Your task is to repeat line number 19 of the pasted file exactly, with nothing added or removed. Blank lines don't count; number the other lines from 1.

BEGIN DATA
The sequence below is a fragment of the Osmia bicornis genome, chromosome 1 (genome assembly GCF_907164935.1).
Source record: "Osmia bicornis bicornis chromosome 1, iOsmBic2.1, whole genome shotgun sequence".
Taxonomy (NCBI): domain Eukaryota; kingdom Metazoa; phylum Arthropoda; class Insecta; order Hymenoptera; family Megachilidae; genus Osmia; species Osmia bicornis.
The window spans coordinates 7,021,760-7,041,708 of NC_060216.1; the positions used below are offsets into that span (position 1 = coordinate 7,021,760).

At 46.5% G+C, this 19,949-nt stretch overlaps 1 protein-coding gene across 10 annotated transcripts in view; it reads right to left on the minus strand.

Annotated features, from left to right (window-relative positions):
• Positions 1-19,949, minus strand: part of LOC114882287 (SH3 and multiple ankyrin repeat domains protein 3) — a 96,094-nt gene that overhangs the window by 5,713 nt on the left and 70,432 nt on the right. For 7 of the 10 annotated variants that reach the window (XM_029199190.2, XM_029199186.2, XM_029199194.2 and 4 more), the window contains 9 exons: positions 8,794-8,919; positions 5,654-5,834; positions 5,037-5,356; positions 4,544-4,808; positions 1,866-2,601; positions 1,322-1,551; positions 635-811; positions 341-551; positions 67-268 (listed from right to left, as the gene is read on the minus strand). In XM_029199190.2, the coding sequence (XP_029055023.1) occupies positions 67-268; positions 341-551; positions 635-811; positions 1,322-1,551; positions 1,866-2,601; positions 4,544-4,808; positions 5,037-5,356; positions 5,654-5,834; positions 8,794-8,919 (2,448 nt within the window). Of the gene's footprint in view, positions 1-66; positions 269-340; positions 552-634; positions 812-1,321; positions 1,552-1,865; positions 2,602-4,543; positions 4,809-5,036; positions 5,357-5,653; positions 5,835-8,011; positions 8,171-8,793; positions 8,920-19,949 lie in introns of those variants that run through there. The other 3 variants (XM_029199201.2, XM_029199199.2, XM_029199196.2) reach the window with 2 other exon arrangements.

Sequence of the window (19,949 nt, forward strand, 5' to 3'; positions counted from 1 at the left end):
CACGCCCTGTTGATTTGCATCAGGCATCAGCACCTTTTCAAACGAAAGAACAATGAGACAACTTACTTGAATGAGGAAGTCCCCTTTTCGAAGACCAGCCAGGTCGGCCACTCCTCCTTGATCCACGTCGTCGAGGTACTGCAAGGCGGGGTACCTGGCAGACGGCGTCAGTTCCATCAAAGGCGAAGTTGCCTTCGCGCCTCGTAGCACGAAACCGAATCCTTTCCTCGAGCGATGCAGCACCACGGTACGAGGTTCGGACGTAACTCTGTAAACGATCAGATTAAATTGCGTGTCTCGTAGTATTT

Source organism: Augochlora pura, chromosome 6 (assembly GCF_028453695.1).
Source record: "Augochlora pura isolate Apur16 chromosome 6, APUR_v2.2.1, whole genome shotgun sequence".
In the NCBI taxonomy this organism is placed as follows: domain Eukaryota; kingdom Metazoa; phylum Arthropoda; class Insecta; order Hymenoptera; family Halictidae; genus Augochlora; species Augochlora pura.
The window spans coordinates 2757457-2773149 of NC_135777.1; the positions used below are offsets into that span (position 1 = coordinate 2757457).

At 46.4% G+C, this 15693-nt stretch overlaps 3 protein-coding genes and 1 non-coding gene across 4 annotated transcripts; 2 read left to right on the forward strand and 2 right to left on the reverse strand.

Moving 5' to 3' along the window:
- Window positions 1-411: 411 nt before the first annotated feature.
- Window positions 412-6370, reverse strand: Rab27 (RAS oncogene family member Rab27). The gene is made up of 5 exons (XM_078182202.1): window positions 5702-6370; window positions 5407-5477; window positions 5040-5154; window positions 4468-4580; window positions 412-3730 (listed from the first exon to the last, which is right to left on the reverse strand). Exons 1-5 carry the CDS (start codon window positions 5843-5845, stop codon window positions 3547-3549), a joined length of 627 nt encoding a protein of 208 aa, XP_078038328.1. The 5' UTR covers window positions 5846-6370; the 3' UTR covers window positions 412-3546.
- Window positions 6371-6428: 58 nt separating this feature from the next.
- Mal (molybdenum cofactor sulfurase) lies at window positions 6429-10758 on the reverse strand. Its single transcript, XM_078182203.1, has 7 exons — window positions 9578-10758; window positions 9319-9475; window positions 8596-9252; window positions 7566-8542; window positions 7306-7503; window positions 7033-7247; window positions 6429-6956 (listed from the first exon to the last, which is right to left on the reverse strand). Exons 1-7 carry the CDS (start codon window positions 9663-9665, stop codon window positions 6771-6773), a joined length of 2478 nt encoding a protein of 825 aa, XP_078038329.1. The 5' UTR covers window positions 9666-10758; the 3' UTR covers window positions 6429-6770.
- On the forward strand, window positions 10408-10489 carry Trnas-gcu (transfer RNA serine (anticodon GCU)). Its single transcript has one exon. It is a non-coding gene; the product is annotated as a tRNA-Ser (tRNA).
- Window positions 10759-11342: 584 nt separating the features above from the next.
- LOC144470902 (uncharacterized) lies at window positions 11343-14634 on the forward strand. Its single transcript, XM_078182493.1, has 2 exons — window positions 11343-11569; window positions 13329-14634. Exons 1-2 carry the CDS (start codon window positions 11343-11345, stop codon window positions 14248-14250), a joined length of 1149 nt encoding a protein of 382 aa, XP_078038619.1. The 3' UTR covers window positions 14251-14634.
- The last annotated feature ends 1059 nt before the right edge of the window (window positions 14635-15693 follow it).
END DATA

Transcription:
- Mal (molybdenum cofactor sulfurase) lies at window positions 6429-10758 on the reverse strand. Its single transcript, XM_078182203.1, has 7 exons — window positions 9578-10758; window positions 9319-9475; window positions 8596-9252; window positions 7566-8542; window positions 7306-7503; window positions 7033-7247; window positions 6429-6956 (listed from the first exon to the last, which is right to left on the reverse strand). Exons 1-7 carry the CDS (start codon window positions 9663-9665, stop codon window positions 6771-6773), a joined length of 2478 nt encoding a protein of 825 aa, XP_078038329.1. The 5' UTR covers window positions 9666-10758; the 3' UTR covers window positions 6429-6770.